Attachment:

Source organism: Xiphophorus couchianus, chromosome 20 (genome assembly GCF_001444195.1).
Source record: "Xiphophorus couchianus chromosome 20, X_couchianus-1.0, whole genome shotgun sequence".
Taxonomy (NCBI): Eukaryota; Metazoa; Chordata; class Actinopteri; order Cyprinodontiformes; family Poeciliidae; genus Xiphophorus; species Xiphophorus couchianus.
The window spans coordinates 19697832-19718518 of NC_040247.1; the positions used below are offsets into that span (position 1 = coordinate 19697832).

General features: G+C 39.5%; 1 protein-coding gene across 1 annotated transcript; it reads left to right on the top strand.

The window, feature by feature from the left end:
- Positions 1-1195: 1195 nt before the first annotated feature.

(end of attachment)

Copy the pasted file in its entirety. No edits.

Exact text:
Source organism: Xiphophorus couchianus, chromosome 20 (genome assembly GCF_001444195.1).
Source record: "Xiphophorus couchianus chromosome 20, X_couchianus-1.0, whole genome shotgun sequence".
Taxonomy (NCBI): Eukaryota; Metazoa; Chordata; class Actinopteri; order Cyprinodontiformes; family Poeciliidae; genus Xiphophorus; species Xiphophorus couchianus.
The window spans coordinates 19697832-19718518 of NC_040247.1; the positions used below are offsets into that span (position 1 = coordinate 19697832).

General features: G+C 39.5%; 1 protein-coding gene across 1 annotated transcript; it reads left to right on the top strand.

The window, feature by feature from the left end:
- Positions 1-1195: 1195 nt before the first annotated feature.